Iterative vs. Incremental Development: Explaining the Differences
At the start of any software development project, the team has to select the appropriate development method. The method should incorporate the client’s requests and the product specifications.
Although several methods are available, most teams choose the incremental or iterative framework. Understanding how they work will help you and your team select the most suitable process for your development needs.
Let’s dive in, shall we?
What Is Iterative Development?
In the dynamic business world, needs are ever-changing, so you require a strategy that accommodates the following:
- Frequent customer feedback
- Ability to integrate changes at any phase or stage of development
- Strive for the highest level of product quality
Iterative development achieves these precise requirements. The development process involves short iterations with customer collaboration during each iteration.
The iterative model subdivides the project into minor cycles to allow for iterative improvements and changes with each cycle. Your team starts with a general idea of the finished product and builds one layer over another until they achieve the desired product result.
Using the iterative approach, your team constantly has something to offer with each release. Once the team gets the feedback, they continue enhancing the unfinished work. This allows constant evaluation along the development process until you get the final product.
With iterative development, every product begins with a vision you gradually fulfill in the process. The model depends on a team that develops a program, gains as much knowledge as possible then advances to the next, better phase.
The Benefits of Iterative Development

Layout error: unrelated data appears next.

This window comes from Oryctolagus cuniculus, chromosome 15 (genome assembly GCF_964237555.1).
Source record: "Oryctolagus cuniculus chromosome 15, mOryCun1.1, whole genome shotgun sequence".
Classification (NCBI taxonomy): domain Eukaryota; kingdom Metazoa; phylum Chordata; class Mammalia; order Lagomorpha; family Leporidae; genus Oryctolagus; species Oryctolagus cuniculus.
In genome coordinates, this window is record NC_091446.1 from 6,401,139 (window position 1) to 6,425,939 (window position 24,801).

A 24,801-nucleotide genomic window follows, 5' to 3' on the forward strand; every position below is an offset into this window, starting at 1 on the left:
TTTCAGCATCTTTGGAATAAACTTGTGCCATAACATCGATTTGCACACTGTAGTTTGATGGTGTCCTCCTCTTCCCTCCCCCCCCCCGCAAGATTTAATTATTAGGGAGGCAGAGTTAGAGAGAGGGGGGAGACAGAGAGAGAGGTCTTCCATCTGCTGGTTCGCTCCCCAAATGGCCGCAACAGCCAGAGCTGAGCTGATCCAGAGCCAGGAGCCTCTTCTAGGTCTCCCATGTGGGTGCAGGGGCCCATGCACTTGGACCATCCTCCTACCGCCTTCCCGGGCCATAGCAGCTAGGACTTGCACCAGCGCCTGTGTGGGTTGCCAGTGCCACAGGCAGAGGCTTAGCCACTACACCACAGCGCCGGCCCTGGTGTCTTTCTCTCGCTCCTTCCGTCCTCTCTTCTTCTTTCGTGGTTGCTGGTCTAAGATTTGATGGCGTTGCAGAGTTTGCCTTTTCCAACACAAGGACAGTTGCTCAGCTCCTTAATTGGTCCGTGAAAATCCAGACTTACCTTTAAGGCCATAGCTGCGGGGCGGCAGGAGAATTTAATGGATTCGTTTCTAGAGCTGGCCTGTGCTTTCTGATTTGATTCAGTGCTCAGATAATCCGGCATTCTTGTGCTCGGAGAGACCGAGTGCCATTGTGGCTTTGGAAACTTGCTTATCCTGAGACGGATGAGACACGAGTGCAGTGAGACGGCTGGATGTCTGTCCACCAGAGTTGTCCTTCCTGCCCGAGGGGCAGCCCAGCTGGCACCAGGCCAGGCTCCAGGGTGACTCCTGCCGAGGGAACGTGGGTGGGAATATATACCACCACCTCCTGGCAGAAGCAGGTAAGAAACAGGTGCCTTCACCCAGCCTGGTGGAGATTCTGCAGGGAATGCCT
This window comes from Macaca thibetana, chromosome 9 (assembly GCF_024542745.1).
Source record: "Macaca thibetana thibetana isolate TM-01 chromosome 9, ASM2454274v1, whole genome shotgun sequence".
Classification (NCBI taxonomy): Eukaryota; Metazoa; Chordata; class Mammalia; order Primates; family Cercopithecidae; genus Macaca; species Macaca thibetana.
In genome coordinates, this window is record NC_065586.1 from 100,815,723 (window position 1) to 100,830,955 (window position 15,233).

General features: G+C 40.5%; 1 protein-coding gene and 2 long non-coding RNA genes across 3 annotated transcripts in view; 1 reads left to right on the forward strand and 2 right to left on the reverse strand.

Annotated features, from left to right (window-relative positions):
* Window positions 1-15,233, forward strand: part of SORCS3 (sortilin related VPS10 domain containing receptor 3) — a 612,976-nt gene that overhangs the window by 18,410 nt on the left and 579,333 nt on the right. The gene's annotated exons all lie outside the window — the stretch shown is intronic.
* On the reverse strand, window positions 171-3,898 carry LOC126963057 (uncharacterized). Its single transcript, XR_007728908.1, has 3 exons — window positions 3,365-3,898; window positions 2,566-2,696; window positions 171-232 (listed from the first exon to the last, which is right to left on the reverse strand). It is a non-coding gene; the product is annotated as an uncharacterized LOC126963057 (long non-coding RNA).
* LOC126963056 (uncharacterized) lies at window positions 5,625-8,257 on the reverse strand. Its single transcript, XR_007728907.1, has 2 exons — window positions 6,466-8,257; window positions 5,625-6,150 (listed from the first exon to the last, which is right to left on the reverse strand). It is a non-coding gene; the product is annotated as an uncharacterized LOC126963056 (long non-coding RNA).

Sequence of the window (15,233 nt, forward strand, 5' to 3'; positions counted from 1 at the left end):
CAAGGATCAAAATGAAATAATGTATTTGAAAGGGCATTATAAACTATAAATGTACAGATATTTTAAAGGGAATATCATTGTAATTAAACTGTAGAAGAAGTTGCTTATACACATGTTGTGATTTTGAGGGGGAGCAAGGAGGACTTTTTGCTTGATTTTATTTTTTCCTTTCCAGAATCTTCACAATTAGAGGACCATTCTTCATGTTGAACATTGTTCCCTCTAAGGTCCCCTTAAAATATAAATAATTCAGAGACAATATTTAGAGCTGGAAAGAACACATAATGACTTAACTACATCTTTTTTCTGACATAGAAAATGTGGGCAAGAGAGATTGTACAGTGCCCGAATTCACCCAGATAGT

With iterative development, your team constantly designs, creates, and tests the product. After every iteration, the team collects stakeholder and user feedback. They leverage these insights to create or design the next product iteration.
Iterative development allows teams to evaluate and adjust their methods, ensuring continuous improvement. This model has several benefits for different projects, including:
When to Use the Iterative Approach
Numerous things can affect product delivery. The iterative approach is ideal for projects that involve regular deliveries. Such projects include repeated activities that need constant checking and improvement.
Iterative development allows your team to focus on collecting feedback and requirements. It involves a continuous cycle of:
The iterative model applies to projects with tight deadlines to shorten the app’s time to market. The features can advance with time since your team can finish only some feature capabilities with each release.
You should use this approach when:
- You’re handling a large project
- You anticipate future product changes
What Is Incremental Development?
Incremental development involves developing a product in small portions, every piece individually. The team gradually builds functionalities until they achieve the final product. The client only sees the product after completion.